March 11 is Moshoeshoe Day in Lesotho, honoring Moshoeshoe I (c. 1786 – 11 March 1870) the first son of a minor chief of the Crocodile Clan in what is now Lesotho. At the age of 34, he became a chief in his own right and he and his followers settled at the Butha-Buthe Mountain.
His settlement and reign coincided with the growth in power of the well-known Zulu King Shaka who raided many smaller chiefdoms and incorporated them into his steadily growing Zulu empire. The attacks forced Moshoeshoe to move his settlement to the Qiloane plateau. The name was later changed to Thaba Bosiu or “mountain at night” because it was believed to grow during the night and shrink during day. It proved to be an impassable stronghold against enemies.
In the late 1830s, Boer trekkers showed up on the western borders of Basutoland and tried to stake claims. The next 60 years were a period of wars between the Sothos, the British and the Boers during which, amazingly, the Sotho army defeated both English and the Dutch.
The last war in 1867 ended only when the British and Moshoeshoe I appealed to Queen Victoria who agreed to make Basutoland a British protectorate in 1868. In 1869, the British signed a treaty at Aliwal with the Boers. It defined the boundaries of Basutoland, and later Lesotho. Those boundaries have not changed to this day.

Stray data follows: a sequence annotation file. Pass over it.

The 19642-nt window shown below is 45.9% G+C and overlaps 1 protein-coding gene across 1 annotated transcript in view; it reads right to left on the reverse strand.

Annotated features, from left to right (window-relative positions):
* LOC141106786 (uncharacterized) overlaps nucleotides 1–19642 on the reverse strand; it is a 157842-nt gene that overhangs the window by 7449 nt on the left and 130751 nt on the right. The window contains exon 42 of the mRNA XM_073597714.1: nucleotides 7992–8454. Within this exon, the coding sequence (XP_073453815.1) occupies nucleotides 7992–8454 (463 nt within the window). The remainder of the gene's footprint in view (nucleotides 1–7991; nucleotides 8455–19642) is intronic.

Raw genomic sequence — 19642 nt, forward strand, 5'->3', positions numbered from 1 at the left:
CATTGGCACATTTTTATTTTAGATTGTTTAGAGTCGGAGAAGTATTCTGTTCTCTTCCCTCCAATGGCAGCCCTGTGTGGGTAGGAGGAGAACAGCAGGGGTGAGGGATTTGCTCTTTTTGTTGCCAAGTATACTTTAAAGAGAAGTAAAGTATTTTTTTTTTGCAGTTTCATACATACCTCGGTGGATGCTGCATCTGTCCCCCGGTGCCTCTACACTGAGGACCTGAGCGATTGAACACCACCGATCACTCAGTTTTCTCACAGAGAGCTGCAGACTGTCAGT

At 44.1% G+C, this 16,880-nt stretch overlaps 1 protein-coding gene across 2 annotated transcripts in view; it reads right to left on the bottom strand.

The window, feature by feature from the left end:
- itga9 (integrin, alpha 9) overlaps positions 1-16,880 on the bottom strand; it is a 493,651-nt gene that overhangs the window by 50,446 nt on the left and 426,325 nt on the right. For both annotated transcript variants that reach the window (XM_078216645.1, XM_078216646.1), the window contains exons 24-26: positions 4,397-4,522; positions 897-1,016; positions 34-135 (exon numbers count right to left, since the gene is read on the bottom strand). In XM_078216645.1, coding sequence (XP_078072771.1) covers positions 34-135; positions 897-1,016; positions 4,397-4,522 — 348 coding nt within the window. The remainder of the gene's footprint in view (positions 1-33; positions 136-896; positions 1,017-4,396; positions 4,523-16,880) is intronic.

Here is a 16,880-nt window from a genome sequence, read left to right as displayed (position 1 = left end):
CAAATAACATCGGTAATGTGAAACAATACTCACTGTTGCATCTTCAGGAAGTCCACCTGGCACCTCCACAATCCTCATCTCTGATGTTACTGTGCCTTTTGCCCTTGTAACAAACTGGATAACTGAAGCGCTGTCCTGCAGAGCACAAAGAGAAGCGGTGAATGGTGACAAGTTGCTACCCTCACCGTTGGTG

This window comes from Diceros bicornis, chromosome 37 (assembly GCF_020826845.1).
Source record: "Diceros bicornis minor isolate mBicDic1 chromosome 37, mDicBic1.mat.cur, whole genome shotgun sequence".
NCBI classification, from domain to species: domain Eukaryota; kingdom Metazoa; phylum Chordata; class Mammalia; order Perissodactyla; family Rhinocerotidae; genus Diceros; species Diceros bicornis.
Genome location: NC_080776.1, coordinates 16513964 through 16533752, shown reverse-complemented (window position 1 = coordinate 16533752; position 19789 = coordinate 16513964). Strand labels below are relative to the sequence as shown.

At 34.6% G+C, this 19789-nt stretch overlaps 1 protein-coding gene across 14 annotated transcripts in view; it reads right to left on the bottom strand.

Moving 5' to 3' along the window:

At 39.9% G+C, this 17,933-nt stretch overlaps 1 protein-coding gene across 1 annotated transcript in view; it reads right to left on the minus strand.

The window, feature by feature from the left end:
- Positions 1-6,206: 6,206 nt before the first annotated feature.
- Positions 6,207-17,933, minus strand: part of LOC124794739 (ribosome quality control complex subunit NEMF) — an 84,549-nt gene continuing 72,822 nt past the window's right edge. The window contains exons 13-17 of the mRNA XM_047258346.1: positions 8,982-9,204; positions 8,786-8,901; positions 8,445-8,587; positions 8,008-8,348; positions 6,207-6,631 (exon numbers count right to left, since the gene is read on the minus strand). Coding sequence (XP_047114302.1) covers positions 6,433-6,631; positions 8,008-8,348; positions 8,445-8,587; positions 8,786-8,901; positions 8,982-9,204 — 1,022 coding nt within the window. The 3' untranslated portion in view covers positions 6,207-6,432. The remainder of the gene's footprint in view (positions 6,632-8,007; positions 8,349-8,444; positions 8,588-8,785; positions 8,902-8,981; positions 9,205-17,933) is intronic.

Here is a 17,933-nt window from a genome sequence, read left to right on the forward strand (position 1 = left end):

By the latter part of the 19th century, Moshoeshoe established the nation of the Basotho in Basutoland. He was popularly known as Morena e Moholo/morena oa Basotho (Great King/King of the Basotho). He was particularly well-loved because he provided land and protection to various people and thus strengthened the growing Basotho nation.
Although he had ceded much territory, Moshoeshoe never suffered a major military defeat and retained most of his kingdom and all of his culture. His death in 1870 marked the end of the traditional era and the beginning of the modern colonial period. Moshoeshoe Day is a national holiday in Lesotho celebrated every year on 11 March to commemorate the day of Moshoeshoe’s death.
Moshoeshoe I International Airport is named in his honour.
This highly complimentary description was summarized from Wikipedia. I welcome other points of view if any of you readers have strong feelings about Moshoeshoe I.